Ten thousad people attended the Alzheimer’s Association International Conference (AAIC) in Amsterdam on July 19, 2023, which featured more than 3,000 scientific presentations. Much of this conference dealt with amyloid plaques and the drugs associated with them. The U.S. Food and Drug Administration (FDA) has approved anti-amyloid drugs Lecanemab (Leqembi, Eisai) and Aducanumab (Aduhelm TM), and fast-tracked a third drug, Aducanumab. These drugs may help to slow brain damage caused by amyloid plaques that deposit in and damage the brain as much as 20 years before a person suffers loss of mental function. However, once amyloid damages the brain and a person loses mental function, the drugs are not useful because the brain damage appears not to be reversible. This suggests that efforts to avoid dementia may need to begin very early in life.

Dementia Associated with Constipation
Several of the studies presented at AAIC showed that chronic constipation (less than one bowel movement every three days) is associated with decreased mental function. Dr. Chaoran Ma and his large team evaluated three prospective cohort studies from Harvard of more than 110,000 people in the Nurses’ Health Study, the Nurses’ Health Study II, and the Health Professionals Follow-up Study. They evaluated brain functions and constipation in 12,696 people. Having a bowel movement frequency of three days or less was associated with a 73 percent higher odds of loss of mental function. Those who were constipated had a greater cognitive decline that could be explained by finding fewer intestinal bacteria that convert the soluble fiber found only in plants into short chain fatty acids (SCFAs). SCFAs are absorbed into the bloodstream to lower high blood pressure, high insulin levels and high cholesterol and reduce an overactive immunity called inflammation. Other studies showed that adults over 50 who had reduced mental function and/or increased amyloid brain plaques associated with Alzheimer’s disease had low intestinal levels of the bacteria that make SCFAs.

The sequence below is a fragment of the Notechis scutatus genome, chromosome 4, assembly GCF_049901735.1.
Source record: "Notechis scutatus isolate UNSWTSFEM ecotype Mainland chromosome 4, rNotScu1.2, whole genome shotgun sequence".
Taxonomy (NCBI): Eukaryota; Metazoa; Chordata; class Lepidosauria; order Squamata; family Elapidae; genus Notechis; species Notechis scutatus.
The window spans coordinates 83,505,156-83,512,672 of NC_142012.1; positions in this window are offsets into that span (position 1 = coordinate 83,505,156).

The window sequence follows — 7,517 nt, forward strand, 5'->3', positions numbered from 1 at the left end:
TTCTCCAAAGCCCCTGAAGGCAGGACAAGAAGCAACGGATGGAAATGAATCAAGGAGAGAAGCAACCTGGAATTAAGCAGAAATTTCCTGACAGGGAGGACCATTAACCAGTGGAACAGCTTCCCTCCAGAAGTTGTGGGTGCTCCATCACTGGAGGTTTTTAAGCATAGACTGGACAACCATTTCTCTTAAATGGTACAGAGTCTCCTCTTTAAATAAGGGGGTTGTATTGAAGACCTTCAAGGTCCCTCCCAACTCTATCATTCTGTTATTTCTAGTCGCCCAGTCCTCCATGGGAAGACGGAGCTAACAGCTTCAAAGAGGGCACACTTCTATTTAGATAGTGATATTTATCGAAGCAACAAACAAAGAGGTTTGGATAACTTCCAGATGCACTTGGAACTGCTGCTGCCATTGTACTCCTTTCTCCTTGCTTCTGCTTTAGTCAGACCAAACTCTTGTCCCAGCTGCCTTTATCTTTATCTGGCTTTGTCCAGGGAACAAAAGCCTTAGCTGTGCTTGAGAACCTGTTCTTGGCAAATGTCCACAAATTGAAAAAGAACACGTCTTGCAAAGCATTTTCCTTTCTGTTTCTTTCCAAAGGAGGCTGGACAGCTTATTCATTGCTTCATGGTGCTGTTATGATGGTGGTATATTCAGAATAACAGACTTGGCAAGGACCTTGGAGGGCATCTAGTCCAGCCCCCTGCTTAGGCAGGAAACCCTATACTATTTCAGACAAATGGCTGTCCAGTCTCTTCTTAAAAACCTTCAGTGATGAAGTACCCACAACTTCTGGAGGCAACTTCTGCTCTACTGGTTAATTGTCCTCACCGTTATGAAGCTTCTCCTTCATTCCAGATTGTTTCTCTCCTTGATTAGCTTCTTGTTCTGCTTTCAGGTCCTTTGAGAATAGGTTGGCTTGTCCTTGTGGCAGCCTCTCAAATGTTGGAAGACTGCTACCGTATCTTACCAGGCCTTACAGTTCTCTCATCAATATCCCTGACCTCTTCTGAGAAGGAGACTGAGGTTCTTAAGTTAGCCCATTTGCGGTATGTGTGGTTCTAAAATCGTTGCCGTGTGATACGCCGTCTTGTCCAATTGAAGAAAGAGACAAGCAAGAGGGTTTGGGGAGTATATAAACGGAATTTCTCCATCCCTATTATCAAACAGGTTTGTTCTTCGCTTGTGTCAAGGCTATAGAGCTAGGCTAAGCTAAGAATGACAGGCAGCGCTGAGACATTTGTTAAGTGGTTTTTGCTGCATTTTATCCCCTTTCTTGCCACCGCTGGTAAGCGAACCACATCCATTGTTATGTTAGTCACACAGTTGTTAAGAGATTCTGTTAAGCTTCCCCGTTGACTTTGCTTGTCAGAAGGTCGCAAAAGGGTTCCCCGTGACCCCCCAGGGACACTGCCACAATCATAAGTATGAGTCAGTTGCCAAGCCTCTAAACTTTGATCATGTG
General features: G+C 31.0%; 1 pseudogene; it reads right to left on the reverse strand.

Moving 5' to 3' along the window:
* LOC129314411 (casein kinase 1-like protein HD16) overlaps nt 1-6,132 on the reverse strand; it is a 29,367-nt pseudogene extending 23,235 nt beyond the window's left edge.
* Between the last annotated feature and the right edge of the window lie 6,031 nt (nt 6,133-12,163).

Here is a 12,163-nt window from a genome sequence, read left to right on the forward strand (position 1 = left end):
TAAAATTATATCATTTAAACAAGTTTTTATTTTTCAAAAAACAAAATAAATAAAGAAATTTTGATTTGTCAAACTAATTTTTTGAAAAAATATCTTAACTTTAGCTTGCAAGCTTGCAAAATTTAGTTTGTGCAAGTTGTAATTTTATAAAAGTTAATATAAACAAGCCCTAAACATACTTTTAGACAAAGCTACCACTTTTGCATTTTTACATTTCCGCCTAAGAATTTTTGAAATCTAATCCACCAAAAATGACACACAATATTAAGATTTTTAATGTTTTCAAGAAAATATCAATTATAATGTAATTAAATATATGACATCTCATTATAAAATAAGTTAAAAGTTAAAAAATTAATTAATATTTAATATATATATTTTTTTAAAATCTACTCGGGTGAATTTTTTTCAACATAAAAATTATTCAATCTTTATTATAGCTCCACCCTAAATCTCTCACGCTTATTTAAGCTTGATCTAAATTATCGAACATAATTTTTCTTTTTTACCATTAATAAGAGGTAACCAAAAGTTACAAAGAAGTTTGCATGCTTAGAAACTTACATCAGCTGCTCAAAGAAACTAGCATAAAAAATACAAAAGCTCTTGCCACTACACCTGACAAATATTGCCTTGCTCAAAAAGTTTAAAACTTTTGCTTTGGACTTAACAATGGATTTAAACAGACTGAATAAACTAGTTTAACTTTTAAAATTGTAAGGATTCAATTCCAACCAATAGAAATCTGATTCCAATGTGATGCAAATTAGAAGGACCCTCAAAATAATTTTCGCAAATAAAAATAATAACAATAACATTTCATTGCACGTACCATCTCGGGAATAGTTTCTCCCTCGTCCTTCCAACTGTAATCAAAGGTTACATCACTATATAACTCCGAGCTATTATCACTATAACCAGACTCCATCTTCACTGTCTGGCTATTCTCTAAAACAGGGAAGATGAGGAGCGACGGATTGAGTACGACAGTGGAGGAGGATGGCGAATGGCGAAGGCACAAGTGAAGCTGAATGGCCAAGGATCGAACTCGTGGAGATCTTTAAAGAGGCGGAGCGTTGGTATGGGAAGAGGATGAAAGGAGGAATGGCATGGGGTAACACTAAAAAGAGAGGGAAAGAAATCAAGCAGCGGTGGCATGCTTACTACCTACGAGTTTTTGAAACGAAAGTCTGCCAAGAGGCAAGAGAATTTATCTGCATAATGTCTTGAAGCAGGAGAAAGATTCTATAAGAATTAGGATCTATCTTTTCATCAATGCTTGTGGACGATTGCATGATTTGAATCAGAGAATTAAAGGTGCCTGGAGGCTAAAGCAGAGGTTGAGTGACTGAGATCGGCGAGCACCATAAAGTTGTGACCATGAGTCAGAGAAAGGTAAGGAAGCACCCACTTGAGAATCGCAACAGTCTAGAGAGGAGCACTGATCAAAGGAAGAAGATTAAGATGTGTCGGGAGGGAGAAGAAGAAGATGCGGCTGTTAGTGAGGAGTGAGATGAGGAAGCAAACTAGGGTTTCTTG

Inflammation and Gut Bacteria
These studies cumulatively suggest that inflammation may be the common factor linking dementia and constipation. The association between constipation and loss of mental function may be explained by a decreased number of the colon bacteria that convert soluble fiber into SCFAs. Your colon is loaded with more than a hundred trillion bacteria. Most of these bacteria are good for you and help in many different ways. They help you to digest and absorb nutrients from the food that you eat, and to eliminate waste products.

Germs are not supposed to invade your cells, but when they do, your immune system recognizes that the germs’ sugar-proteins are different from the sugar-proteins on your own cells. Your immune system then produces proteins called antibodies that attach to and try to kill the invading bacteria or virus, lymphocytes that literally eat the invading germs, and cytokines that marshal your entire immune system to destroy harmful germs that are trying to invade your body. The visible signs of inflammation — redness, swelling, soreness, fever — tell you that your immune system is working to combat an infection or an injury.

As soon as an infection is gone or a wound is healed, your immune system is supposed to dampen down and stop making large amounts of these cells and cytokines. If your immune system does not stop making excessive amounts of cells and proteins to kill germs, these same cells and proteins can attack you to damage:
• your brain to cause dementia
• your arteries to cause plaques to form and break off, leading to heart attacks and strokes
• your DNA in cells to block apoptosis that can lead to cancer